3 targeted & unconditional cash transfer programs found positive effects on infant health in the first year of life.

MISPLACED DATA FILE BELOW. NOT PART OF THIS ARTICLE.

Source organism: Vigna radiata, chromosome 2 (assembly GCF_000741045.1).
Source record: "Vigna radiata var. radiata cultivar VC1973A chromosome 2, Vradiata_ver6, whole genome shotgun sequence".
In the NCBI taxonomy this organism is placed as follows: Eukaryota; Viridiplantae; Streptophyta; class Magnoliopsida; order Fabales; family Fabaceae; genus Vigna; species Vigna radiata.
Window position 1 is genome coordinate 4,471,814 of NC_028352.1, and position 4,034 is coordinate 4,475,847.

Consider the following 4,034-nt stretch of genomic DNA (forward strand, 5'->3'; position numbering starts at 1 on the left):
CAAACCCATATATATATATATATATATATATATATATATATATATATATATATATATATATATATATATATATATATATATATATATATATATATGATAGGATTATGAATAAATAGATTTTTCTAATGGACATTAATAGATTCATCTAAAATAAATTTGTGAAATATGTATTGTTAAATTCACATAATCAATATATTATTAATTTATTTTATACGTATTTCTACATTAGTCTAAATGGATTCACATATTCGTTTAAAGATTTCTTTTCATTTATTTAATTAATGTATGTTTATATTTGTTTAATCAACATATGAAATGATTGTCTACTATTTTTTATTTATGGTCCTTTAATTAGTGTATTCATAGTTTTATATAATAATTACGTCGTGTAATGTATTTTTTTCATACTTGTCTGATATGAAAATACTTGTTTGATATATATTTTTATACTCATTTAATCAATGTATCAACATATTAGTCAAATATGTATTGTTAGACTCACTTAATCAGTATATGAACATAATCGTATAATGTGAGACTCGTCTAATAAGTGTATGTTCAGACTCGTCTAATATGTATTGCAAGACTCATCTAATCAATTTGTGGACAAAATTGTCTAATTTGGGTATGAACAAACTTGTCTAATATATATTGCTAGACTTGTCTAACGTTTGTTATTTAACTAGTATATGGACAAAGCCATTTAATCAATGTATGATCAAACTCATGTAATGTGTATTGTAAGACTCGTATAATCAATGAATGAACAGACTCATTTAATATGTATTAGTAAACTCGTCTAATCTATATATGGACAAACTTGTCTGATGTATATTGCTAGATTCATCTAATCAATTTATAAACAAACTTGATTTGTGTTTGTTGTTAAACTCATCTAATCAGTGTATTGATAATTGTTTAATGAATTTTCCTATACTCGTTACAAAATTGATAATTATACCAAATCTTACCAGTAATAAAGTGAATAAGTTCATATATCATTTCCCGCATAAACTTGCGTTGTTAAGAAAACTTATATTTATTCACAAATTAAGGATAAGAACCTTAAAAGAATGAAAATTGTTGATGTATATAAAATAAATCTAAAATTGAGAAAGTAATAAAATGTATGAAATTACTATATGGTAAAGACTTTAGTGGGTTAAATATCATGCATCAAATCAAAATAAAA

“All three low-income-targeted unconditional programmes demonstrated mainly improved outcomes during the first year of life. The Gary Experiment yielded 117.6–530.4 g higher birth weight than children in the control group, depending on risk characteristics of mothers.23 The other US-based study found that AFDC was marginally associated with increased birth weight among poor whites (beta=32.00, SE: 16.11), but no significant change for other groups.22 The study from Manitoba, Canada suggested a monthly supplement was associated with a several positive outcomes, including a 29% reduction in the risk of low birth weight (95%CI 0.63 to 0.81), a 24% reduction in risk of preterm birth (95%CI 0.69 to 0.84), a 10% reduction in risk of small for gestation age (95%CI 0.81 to 099) and a 13% increase in large for gestational age (95%CI 1.05 to 1.23)."